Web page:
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By wildatheart  
Taken at Paignton Zoo, inside, through glass. ISO 1000 and f2.8.

Tags: Wildlife and nature Humour and fun Gorilla paignton zoo

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This photo is here for critique. Please only comment constructively and with suggestions on how to improve it.


6 Mar 2010 8:42PM
Really fantastic, so clear considering its inside and through glass. Ann

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SUE118 Plus
9 8 1 United Kingdom
6 Mar 2010 9:23PM
A great image and the expression is intense well done.
6 Mar 2010 9:30PM
I love the image. Fantasic expression, just makes me sad that it's through glass and not in the wild. But non the less a beautiful capture.
7 Mar 2010 7:23PM
WOW this is fantastic!!!! really amazing shot, those eyes are so human!!! really great capture x x
DRicherby Plus
9 269 725 United Kingdom
10 Mar 2010 2:53PM
I think this is a very good shot, especially taken through glass. The detail around the eyes is excellent, as is the exposure, which is easy to mis-judge on a dark subject like this. I have a couple of suggestions for possible improvements.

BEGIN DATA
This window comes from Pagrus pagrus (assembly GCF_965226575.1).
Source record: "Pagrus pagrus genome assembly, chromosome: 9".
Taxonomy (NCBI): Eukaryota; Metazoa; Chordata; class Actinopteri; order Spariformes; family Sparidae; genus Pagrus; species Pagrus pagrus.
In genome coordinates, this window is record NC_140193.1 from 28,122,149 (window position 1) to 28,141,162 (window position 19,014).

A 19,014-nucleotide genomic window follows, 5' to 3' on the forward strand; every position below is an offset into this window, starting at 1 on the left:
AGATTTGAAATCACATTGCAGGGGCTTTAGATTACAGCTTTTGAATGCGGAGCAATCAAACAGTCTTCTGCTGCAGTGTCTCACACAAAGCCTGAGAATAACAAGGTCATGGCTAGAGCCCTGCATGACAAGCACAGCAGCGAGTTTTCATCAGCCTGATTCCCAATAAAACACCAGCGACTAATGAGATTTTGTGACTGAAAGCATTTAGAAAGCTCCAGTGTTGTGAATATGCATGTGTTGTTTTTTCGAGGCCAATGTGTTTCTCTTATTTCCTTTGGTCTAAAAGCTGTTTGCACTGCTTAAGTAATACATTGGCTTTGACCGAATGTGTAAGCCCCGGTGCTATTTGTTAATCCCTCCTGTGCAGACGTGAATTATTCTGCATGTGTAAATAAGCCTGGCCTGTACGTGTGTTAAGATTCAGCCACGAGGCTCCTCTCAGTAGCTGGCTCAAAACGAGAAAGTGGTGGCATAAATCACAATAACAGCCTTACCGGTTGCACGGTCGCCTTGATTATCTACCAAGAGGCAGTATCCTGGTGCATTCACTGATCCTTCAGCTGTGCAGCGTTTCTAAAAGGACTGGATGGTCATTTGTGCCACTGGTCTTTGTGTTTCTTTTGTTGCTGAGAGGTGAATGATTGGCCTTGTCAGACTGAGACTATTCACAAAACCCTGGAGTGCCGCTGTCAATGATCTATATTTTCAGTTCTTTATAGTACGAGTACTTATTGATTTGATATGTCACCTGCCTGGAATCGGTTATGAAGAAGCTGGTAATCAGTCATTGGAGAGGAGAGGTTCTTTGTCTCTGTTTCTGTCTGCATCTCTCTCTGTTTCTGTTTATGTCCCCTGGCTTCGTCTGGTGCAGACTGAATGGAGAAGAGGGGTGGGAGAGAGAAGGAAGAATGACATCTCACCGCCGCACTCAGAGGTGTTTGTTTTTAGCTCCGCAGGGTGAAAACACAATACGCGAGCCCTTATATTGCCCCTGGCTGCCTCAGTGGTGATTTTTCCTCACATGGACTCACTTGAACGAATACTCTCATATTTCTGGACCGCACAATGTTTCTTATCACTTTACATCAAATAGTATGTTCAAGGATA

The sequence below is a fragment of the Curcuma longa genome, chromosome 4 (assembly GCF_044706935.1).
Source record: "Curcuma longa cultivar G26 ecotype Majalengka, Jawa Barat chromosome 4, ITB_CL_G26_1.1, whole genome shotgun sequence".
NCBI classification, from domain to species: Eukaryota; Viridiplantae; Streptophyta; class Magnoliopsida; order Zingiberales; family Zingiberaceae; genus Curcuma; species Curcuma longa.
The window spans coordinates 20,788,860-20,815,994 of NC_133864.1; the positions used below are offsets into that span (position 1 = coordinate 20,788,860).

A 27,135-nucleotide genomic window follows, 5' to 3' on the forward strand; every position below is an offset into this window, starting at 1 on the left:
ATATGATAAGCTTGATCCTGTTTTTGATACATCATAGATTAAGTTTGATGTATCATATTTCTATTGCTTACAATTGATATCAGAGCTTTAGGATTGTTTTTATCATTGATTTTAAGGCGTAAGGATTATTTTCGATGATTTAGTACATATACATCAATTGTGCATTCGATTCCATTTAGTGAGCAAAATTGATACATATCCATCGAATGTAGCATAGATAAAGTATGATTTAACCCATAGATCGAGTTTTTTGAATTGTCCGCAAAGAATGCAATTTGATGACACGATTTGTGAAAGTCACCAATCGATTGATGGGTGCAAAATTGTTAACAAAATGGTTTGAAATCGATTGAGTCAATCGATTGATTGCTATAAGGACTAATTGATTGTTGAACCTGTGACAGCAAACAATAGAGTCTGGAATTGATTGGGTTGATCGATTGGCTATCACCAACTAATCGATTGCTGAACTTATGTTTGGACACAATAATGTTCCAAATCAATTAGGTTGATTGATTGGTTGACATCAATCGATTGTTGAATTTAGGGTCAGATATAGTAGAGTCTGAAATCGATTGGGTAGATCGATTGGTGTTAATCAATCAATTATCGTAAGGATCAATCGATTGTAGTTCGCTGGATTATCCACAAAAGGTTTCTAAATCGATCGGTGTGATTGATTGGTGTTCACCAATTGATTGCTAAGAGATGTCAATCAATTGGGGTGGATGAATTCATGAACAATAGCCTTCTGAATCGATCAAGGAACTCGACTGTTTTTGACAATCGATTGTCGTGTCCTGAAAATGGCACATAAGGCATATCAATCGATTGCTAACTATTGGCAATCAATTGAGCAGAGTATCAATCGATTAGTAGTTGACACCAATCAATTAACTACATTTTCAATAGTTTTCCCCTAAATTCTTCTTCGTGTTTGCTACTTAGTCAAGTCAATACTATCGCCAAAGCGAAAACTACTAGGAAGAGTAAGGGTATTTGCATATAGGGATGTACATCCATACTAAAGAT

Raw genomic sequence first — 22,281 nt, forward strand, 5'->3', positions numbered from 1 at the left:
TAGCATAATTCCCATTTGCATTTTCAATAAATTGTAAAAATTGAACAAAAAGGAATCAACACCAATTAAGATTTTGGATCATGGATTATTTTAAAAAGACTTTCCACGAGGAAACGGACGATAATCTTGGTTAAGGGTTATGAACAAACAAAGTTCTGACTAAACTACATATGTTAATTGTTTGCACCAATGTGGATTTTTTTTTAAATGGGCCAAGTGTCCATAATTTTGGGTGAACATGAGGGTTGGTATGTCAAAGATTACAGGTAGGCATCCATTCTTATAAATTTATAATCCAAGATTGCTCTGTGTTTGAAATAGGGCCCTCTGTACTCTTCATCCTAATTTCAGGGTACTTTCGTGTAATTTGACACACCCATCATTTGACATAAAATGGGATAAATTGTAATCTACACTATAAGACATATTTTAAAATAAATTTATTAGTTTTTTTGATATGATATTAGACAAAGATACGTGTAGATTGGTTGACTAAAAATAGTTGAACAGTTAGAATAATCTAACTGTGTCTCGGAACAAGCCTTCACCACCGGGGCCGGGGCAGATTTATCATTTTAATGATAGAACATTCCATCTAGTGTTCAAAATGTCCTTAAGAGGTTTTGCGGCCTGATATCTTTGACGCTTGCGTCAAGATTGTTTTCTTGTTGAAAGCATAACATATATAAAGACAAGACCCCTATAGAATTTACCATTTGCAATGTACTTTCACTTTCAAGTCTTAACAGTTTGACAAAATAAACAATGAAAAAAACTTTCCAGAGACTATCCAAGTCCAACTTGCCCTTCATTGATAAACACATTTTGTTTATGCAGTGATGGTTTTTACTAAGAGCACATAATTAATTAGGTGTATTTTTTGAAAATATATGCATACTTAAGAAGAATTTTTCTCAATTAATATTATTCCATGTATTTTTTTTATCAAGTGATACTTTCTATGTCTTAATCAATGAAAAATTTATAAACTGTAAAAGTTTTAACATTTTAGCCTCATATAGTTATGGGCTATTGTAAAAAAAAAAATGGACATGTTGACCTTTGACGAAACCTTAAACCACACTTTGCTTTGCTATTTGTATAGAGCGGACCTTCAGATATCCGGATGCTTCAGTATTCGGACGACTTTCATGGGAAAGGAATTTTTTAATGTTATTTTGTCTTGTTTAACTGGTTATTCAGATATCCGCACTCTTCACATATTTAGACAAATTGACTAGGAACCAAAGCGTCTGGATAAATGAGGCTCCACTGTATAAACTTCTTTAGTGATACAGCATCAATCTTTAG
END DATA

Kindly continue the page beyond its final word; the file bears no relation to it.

I don't think the aperture of f/2.8 has given quite enough depth of field since, while the eyes are pin-sharp, the lips are a little blurry. Since the lips are a key area in this photograph, it would be better to have them sharper. That said, you were already at a high ISO setting and maybe you weren't able to use a slower shutter, in which case it may be that you opted for the best compromise. Sometimes, the only way to get that perfect shot is to come back on another day.

I think the composition could be improved a little. Eye-contact from the gorilla would make for an extremely strong shot but that doesn't help if he's looking the `wrong' way at the crucial moment. When a person or animal isn't making eye contact with us, we have a natural desire to follow their gaze to see what they're looking at. For that reason, it's usually better to place the person or animal so that they're looking `through', rather than `out of' the frame. In this case, the gorilla is on the right of the frame, looking to our right so, when we follow his gaze, we fall out of the photograph. If you'd placed him towards the left of the frame, following his eyes would naturally guide us through the shot.

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